Iodized, Sea or Kosher – So What Is The “Salty” Difference?

By: Franciscan Health Last Updated: March 28, 2012

Franciscan-SaltSubmitted by: Christy Berrier MS, RD, CD, clinical dietitian at Franciscan St. Anthony Health Michigan City

Often you will see me up on the cardiac floor or in cardiac rehab educating patients on heart healthy diets. There is not a week that goes by that I don't get asked the question: "Which salt is better?"

Salt is mainly two elements - about 40% sodium and 60% chloride. It's the chloride that provides that familiar salty taste and the sodium that may negatively affect your health if you consume too much. Sodium is an essential nutrient and is needed by the body in relatively small quantities (few hundred milligrams (mg) per day) with the estimated average intake of sodium for all Americans ages 2 years and older approximately 3,400 mg per day. The current recommendation is to reduce daily sodium intake to less than 2,300 mg and further reduce intake to 1,500 mg if you are 51 and older, are African American, or have hypertension, diabetes, or chronic kidney disease.

Iodized salt (table salt) is mined from underground salt deposits. It is more heavily processed to eliminate minerals and usually contains calcium silicate, an anti-caking agent added to prevent clumping, and iodine. It possesses very fine crystals that dissolve quickly, making it the preferred salt of bakers. Because of its fine texture more can fit into a teaspoon. The amount of sodium per ¼ teaspoon in iodized salt is about 590 milligrams of sodium.

Sea salt, obtained from evaporated seawater, receives little or no processing. It contains various minerals from the water source. These different minerals found in sea salt change the flavor and color of the salt slightly. It is important to note, because these salts are usually more expensive, that when cooked or dissolved the unique flavor is lost. The amount of sodium per ¼ teaspoon in sea salt is between 400 and 590 milligrams of sodium.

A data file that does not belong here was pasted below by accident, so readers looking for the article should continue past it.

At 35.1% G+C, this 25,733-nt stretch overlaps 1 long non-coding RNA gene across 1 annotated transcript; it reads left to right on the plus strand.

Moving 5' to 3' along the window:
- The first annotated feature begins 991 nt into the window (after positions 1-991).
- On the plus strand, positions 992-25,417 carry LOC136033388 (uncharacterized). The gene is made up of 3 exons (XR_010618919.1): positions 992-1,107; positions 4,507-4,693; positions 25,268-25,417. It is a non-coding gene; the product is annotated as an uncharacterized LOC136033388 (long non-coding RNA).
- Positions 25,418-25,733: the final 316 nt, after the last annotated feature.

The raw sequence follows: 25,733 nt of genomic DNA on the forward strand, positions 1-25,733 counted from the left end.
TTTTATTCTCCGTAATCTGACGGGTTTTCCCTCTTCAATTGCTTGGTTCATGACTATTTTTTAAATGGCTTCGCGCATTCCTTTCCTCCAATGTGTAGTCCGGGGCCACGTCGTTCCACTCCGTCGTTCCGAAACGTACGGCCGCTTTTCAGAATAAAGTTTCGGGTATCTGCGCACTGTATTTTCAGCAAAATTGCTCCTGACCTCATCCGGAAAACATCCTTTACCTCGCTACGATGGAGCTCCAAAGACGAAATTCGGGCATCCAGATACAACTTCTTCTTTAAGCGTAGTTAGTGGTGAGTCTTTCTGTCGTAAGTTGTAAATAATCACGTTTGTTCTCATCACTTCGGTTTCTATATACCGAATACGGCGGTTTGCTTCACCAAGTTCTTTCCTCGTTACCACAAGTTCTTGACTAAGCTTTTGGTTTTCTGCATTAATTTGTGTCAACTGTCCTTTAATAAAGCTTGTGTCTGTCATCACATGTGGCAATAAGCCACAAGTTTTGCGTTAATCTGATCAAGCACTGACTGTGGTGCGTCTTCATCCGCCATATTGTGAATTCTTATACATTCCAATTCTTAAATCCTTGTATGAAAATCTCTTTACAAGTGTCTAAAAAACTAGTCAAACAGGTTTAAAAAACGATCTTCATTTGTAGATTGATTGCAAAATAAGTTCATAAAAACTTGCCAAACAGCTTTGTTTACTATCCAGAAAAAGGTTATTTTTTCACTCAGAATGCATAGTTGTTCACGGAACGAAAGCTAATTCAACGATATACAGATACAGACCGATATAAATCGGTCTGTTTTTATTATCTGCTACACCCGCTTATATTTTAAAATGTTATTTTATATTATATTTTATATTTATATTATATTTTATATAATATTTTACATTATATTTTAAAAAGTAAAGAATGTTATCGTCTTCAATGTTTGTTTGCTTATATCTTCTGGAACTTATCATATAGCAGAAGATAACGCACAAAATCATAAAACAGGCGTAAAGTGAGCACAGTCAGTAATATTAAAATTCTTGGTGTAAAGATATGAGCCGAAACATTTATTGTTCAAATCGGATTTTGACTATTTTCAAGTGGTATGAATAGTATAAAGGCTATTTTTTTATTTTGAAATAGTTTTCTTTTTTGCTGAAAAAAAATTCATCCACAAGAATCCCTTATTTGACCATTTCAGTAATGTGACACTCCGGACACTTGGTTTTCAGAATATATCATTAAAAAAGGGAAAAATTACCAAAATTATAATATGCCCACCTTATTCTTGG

Kosher salt takes its name from its use in the koshering process. It contains no preservatives and can be derived from either seawater or underground sources. It is more useful in preserving, because its large crystals draw moisture out of meats and other foods more effectively than other salts. However, be careful using them in recipes that don’t have enough fluids in them to dissolve this larger grain. The amount of sodium per ¼ teaspoon in kosher salt varies between 500 and 590 milligrams of sodium.

Keep in mind that the amount of sodium per teaspoon maybe a little smaller for sea and kosher salts simply because the larger grain means you can't get as much salt by weight into the same teaspoon as you can table salt. And with 400 to 590 mg of sodium per ¼ teaspoon - just a little of any of them can be a lot of sodium. So, with that said, the true value in different salts is not the sodium content but geared towards the cook's purpose.

The Dietary Guidelines for Americans recommend reducing consumption of sodium in the various ways:

  • Read the Nutrition Facts label for information on the sodium content of foods and purchase foods that are low in sodium.
  • Consume more fresh foods and fewer processed foods that are high in sodium.
  • Eat more home-prepared foods where you have more control over sodium, and use little or no salt or salt-containing seasonings when cooking or eating foods.
  • When eating at restaurants, ask that salt not be added to your food or order lower sodium options, if available.

To learn more about salt and tips on how to stick to a "low-salt diet," visit our Online Health Library.